27 August 2014, News Wires – A US district court in Houston has dismissed a $256 billion lawsuit against BP which alleged, among other things, that the design of the Atlantis floating production semi-submersible in the deep-water Gulf of Mexico was unsafe.
Judge Lynn Hughes said the plaintiffs had no evidence to support their allegations.
The lawsuit was originally filed in 2009 by Kenneth Abbott who worked at one time as a safety consultant.
Environmentalist group Food & Water Watch was also a plaintiff.
US regulator BOEMRE, the predecessor for the Bureau of Ocean Energy Management and Bureau of Safety and Environment Enforcement, conducted its own investigation into the allegations that safety was at risk aboard Atlantis, concluding in March 2011 that they were unfounded.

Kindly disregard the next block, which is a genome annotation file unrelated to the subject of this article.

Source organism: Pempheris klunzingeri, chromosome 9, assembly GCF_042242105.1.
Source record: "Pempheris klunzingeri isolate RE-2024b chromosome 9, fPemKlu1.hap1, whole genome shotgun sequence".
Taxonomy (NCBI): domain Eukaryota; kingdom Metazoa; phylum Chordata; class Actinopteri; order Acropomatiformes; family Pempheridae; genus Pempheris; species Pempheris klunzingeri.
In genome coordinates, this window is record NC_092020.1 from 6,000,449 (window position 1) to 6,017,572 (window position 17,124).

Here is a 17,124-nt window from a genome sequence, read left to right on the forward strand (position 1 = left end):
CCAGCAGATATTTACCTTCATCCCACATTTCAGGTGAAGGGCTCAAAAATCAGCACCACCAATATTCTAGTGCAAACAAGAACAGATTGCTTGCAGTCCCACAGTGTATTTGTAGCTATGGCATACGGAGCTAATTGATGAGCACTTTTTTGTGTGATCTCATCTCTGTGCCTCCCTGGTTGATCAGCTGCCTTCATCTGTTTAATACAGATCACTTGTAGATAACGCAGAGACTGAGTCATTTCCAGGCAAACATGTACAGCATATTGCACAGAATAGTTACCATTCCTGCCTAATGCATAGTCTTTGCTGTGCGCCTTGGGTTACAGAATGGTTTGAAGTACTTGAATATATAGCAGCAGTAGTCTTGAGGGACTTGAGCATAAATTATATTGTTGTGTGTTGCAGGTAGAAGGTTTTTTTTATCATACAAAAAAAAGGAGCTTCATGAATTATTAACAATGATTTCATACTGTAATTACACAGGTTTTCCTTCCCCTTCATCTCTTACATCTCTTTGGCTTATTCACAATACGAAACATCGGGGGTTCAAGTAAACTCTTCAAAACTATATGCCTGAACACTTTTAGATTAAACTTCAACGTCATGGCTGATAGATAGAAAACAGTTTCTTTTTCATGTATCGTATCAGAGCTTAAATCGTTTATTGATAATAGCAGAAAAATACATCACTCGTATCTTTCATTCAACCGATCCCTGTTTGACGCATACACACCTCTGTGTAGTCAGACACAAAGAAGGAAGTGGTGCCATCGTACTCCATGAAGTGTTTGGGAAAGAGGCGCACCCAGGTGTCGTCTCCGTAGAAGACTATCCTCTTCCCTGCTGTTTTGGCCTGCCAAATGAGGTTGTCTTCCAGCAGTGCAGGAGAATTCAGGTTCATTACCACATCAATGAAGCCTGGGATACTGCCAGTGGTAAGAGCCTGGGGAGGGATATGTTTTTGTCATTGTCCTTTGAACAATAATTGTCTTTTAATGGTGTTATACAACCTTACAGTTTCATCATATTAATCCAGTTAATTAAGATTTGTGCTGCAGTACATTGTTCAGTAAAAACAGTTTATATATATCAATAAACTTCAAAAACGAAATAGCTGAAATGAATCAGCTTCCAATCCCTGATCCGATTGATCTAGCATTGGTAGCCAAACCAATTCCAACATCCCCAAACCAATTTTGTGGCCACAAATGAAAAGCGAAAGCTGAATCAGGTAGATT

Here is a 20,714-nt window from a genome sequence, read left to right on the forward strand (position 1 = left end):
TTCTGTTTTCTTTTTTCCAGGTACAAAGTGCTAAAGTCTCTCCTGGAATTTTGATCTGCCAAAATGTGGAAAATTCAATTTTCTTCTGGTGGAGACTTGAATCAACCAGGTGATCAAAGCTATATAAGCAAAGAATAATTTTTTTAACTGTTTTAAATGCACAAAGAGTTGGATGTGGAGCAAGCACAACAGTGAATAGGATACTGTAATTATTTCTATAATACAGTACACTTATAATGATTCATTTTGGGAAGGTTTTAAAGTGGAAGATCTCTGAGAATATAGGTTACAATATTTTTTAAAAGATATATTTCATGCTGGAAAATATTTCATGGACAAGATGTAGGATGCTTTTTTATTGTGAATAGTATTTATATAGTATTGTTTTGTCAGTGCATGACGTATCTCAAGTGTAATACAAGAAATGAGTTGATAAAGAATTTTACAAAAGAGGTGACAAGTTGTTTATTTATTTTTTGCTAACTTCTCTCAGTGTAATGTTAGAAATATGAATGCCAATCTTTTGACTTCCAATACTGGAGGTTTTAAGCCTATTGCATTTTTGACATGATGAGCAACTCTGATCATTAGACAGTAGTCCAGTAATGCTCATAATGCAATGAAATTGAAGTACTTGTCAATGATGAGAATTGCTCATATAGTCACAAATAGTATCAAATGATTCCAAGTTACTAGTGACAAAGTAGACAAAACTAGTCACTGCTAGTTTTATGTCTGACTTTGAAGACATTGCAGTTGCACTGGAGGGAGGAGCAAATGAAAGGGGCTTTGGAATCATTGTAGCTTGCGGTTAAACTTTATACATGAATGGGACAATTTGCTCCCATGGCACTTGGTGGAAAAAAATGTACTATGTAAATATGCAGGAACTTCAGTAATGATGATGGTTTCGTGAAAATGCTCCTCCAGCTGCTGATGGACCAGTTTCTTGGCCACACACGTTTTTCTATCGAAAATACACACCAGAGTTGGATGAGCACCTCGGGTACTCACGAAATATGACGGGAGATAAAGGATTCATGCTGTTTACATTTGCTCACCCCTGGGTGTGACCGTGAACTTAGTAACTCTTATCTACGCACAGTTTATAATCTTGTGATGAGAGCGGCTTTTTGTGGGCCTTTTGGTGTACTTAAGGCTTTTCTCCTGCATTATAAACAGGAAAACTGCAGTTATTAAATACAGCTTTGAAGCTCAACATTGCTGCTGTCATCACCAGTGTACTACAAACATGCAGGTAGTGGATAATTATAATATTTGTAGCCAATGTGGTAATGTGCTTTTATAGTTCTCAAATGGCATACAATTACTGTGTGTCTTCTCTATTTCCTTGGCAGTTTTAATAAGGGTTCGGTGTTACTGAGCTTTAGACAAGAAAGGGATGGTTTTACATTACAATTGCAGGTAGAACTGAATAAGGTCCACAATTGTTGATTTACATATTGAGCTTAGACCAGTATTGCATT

However, the agency did agree there were “problems with the way that BP organised, stored, and labelled engineering drawings and documents”.
Abbott alleged that BP did not properly maintain the engineer-approved “as built” drawings of systems and structures aboard the Atlantis facility and that the absence of the documentation created increased safety risks for the facility and to its personnel.
After interviews with 29 individuals, analysis of more than 3400 engineering drawings and related documents, and reviews of hundreds of additional documents, BOEMRE said that it found “no evidence that these documentation deficiencies created specific unsafe conditions on the Atlantis production platform” and that charges of safety violations were “without merit”.
At the time, BOEMRE also found that BP failed to file with the federal agency certain required drawings depicting changes to some production safety system components and issued an Incident of Non-Compliance for the infraction.
BP later provided the required drawings to BOEMRE, adding that the infraction “did not pose an immediate safety risk for the platform”.
BOEMRE did not refer the violation for civil penalties at the time.